Following an unprecedented outbreak of
cryptosporidiumaround Salt Lake City, Utah health
officials took the extraordinary measure of banning
children under age 5 from public pools, including gyms and
?[To my knowledge], this is the first time
we?ve ever had this level of outbreak,?
said Rob Tobler, program manager at the environmental
health division of the Utah County Health Department.
?Everyone?s kind of hoping that
we?ll put out the fire right here.?
As of press time, approximately 1,828 Utah swimmers
reported being infected by cryptothis year, far
above the average of 30 reports annually. Salt Lake County,
which has 1,031 swimming pools and normally experiences
approximately 10 cryptocases a year, has
documented more than 490 cases in 2007 so far. Health
officials said all but one of the 700 public-access pools
in Utah County, south of Salt Lake City, have been exposed
to the parasite. Because most people don?t visit
the hospital after getting sick, state health officials
speculate that the actual number of infected swimmers in
Utah could be 10 times as high.
Cryptocan cause severe diarrhea and most often
infects a pool through just a tiny amount of fecal matter.
It also can live on flotation devices, chairs and wet
?One bout of diarrhea in a pool can contaminate
100,000 gallons of water. It takes less than 10 parasite
occysts to make somebody sick,? said Diane Raccasi,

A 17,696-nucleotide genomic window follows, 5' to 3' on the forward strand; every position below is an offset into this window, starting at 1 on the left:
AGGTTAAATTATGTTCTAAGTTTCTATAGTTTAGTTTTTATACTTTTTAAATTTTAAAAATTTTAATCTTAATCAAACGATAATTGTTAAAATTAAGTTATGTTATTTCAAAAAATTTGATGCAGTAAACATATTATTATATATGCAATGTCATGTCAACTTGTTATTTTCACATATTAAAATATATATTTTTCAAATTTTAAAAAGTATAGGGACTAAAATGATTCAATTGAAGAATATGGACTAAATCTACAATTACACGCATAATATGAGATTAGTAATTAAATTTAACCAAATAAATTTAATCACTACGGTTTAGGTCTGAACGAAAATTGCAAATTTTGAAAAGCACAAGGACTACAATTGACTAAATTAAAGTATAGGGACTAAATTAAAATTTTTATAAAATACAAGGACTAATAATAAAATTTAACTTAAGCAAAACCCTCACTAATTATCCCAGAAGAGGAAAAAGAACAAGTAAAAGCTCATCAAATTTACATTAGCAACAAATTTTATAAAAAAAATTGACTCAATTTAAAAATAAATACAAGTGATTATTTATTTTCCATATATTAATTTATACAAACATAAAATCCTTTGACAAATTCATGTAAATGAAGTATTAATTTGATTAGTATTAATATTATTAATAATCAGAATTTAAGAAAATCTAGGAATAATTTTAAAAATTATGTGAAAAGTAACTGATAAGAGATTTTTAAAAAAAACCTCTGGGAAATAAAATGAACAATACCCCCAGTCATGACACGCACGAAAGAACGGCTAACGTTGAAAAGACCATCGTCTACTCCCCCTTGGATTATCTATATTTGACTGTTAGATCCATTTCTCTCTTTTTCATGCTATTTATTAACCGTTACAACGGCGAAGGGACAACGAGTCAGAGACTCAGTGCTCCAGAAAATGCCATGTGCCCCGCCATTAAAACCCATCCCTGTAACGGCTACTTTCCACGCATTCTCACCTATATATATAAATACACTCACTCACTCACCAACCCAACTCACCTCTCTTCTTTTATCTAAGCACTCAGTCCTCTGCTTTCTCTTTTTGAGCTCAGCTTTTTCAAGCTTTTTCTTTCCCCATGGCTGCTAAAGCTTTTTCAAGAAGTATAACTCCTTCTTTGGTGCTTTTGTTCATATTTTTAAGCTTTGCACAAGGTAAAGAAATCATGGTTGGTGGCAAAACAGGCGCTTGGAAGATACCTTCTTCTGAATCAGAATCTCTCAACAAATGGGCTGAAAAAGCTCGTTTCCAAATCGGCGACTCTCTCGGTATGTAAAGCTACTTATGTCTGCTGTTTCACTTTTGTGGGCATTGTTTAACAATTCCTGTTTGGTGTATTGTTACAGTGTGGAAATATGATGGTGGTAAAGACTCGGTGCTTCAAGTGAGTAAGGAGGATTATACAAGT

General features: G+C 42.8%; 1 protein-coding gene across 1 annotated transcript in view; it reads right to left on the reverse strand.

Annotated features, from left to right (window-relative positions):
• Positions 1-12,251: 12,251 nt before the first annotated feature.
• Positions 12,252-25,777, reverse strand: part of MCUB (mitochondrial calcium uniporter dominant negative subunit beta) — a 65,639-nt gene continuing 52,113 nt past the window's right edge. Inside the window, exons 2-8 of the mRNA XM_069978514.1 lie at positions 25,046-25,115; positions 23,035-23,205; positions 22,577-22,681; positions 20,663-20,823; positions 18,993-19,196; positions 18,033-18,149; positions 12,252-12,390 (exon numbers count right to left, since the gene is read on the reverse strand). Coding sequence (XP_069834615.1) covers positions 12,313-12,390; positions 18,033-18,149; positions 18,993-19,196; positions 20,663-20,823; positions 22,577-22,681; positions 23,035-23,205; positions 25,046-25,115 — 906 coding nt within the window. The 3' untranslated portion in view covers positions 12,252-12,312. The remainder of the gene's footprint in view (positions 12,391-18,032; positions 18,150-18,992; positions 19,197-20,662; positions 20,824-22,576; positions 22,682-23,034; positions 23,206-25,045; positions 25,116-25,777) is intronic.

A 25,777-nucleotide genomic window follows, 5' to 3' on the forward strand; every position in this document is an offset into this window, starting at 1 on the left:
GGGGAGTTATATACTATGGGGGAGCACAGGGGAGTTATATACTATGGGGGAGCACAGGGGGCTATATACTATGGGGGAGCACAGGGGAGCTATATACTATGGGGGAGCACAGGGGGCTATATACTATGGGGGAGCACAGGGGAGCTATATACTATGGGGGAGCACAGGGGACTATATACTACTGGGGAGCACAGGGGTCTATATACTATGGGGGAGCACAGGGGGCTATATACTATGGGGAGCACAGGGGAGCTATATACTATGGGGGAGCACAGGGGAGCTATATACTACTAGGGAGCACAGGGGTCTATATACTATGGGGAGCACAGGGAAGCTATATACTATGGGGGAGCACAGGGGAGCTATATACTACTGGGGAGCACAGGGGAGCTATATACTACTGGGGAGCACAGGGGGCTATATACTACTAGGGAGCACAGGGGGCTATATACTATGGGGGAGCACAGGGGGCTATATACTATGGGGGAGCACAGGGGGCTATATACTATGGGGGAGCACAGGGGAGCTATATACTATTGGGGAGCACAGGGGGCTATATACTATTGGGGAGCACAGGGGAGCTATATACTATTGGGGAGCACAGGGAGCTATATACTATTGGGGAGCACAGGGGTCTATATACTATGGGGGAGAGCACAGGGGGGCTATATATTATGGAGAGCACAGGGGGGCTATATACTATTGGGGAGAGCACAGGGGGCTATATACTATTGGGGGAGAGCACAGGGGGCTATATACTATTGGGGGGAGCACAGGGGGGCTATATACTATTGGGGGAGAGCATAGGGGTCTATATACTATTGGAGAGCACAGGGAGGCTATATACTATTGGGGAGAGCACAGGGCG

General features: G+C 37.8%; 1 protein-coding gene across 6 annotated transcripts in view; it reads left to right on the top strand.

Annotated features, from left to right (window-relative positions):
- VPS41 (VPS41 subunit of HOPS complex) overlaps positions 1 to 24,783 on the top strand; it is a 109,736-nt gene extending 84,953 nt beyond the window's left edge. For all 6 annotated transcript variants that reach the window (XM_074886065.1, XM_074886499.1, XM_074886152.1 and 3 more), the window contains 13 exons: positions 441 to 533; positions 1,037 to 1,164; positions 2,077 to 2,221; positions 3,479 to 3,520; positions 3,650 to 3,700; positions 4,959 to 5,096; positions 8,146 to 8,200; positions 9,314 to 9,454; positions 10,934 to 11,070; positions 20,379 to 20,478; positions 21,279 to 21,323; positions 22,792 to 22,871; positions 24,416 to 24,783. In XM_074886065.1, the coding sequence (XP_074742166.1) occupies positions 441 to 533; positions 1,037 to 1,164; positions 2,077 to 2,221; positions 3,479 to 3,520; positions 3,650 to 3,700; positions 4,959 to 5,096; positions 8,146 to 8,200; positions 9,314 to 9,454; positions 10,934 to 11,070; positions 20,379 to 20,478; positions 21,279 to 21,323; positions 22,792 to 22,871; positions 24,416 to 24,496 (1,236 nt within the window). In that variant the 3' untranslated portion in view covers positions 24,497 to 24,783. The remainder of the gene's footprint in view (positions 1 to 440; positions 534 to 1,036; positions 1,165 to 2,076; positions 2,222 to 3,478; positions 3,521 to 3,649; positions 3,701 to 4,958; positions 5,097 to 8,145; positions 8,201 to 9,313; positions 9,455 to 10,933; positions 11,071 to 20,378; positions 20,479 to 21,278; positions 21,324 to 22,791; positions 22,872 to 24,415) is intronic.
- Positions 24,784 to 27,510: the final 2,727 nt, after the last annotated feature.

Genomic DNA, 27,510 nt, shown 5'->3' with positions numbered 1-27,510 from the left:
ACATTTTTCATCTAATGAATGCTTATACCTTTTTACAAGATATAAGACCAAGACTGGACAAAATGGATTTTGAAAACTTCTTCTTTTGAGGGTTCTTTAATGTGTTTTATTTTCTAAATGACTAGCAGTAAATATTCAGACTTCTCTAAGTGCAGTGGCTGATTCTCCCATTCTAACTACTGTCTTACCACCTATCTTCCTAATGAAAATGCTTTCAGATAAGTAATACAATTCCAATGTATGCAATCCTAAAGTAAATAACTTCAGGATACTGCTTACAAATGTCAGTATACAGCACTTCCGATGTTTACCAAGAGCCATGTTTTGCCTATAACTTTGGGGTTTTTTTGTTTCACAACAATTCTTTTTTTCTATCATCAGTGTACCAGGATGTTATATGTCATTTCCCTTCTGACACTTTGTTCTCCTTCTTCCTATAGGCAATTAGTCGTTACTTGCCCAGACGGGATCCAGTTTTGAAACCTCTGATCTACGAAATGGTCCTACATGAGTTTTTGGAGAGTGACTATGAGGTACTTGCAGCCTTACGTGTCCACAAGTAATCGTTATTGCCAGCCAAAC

epidemiologist at the Utah Department of Health in Salt
The state of Utah doesn?t have the authority to
impose the toddler ban, but it can recommend the measure to
each county issuing permits for public pools. And every
county in northern Utah that has experienced the outbreak
The affected counties are requiring all public pool
operators to hyperchlorinate their water at least once a
week which is the recommendation of the Centers
for Disease Control and Prevention, based in Atlanta.
This was a tough summer for crypto. Aquatic
outbreaks were reported in several states, according to
Michael Beach, epidemiologist and acting director for
healthy water with the CDC. He also supports the ban,
noting, ?It?s important that public health
professionals get the message out that anyone suffering
from diarrhea shouldn?t go in a pool.?
In Utah, the first cryptocases appeared in
July, and numbers exploded in August. Health officials
suspect that higher than normal temperatures and increasing
bather loads in multiple bodies of water sparked the
In addition to the ban on toddlers, the Utah health
department also recommends that people with severely
weakened immune systems not swim in the state?s
public pools until the outbreak is over.